Over the past 14 years that I have been training performance dogs (Pulik and Border Collies). I have not only had injuries in all my performance dogs but everyone I know that has a performance dog or a very active companion dog has had some type of injury.
It is not surprising that we are beginning to hear more about these injuries in our sport dogs since we are asking more and more of them not only at very early ages but throughout their lives. AND, I have to wonder if our lack of knowledge about the importance of building core strength, body awareness and fitness in our dogs is contributing to their injuries.
We all have seen or been guilty of taking a dog right out of their crate for either agility exercises in a class or seminar and just before running our dog at a show. The warm-up might consist of a few jumps over a practice jump but in classes and seminars that does not even usually happen.
In the past there were people who wrote that dogs did not need to warm up like human athletes do since dogs were meant to just spring into action, running, jumping, chasing for food or whatever they do in the wild.
Those of us that have had injured dogs and experienced the long time it takes for rehabilitation know the importance of prevention. In some instances the dog never seems to perform at pre-injury level or in other instances, the injury re-occurs.
My background in medicine, education and sports has led me to research and read extensively about how to condition our dogs to not only help them be better in their sport, prevent injuries but also to help them be able to be physically and mentally active as they age. Thus, the “Top 5 Reasons that all Dogs Should Use Balance Discs”.
Reason #1: To help properly condition our dogs and prevent injuries
Christine Zink and Janet Van Dyke recently published an excellent book, Canine Sports Medicine and Rehabilitation (2013) that presents their work, and an impressive collection of work by veterinary health care specialists such as surgeons, nutritionists, physical therapists and rehabilitation specialists. Each of these specialists shares their experiences, expertise and research in veterinary sports medicine and rehab. While this book was perhaps originally published for those that care for the canine athlete, it is so well written that those who work with performance dogs or have dogs in rehab will find this book very interesting and helpful.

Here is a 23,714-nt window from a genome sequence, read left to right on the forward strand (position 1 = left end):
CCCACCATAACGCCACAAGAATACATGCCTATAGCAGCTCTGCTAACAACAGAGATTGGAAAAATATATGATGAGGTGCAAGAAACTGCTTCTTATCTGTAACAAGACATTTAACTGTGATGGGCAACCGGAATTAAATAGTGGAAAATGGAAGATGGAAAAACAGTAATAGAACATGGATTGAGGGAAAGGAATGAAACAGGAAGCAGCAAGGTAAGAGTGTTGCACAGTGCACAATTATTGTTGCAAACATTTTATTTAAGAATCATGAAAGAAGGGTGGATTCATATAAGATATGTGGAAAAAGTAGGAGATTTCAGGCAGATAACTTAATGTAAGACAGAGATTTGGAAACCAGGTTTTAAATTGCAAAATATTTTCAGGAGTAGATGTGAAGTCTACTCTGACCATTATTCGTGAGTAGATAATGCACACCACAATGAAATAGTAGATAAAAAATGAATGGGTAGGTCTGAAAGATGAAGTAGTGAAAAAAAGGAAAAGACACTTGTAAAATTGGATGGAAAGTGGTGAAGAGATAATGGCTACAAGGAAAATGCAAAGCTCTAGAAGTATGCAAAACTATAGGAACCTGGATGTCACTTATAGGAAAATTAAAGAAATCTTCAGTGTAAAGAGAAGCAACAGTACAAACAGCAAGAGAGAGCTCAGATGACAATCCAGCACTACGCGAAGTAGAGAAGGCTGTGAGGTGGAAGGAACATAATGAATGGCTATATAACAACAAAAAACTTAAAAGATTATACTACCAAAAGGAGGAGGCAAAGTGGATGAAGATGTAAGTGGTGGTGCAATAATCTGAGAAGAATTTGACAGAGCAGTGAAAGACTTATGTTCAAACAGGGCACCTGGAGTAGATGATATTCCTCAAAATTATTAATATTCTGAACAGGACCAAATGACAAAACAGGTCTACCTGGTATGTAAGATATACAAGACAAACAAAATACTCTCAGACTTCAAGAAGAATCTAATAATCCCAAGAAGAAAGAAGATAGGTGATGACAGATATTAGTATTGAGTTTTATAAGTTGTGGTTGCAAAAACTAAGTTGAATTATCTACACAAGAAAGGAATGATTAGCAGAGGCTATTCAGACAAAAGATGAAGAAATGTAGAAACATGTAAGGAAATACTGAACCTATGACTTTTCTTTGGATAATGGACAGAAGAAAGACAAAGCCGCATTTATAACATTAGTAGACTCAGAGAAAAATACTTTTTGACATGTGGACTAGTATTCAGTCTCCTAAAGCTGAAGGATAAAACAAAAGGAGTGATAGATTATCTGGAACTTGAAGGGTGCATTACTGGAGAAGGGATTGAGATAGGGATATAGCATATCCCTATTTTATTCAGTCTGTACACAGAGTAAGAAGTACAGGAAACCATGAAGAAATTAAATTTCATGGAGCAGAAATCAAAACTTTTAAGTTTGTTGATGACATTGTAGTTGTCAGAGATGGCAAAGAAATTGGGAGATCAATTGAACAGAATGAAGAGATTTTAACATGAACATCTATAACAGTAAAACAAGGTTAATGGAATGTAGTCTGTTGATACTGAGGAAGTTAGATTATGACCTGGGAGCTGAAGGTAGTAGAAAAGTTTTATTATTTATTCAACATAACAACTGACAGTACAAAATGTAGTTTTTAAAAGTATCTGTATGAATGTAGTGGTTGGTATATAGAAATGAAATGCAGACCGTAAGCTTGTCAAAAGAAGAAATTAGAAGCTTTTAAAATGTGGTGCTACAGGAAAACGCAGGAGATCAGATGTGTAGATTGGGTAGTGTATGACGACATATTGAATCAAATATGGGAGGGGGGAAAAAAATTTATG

Much of what is known today about canine sports medicine and rehab comes from the application of scientifically based principles and rehabilitation that have evolved from experiences with human athletes. Much of the research about the canine athlete comes from data collected on two athletic extremes: the sled dogs and sprinting dogs like the Greyhounds.
The chapter that I found to be so informative was the one by Dr. Zink on “ Conditioning and Retraining the Canine Athlete.” She writes, “ a balanced exercise program includes strength (anaerobic) training that targets the forelimbs, pelvic limbs and/or CORE BODY MUSCLES, endurance (aerobic) training, PROPRIOCEPTION AND BALANCE, preparation and recovery (stretching and flexibility) and skill training. The program should balance duration, frequency, and intensity of training while avoiding overtraining. “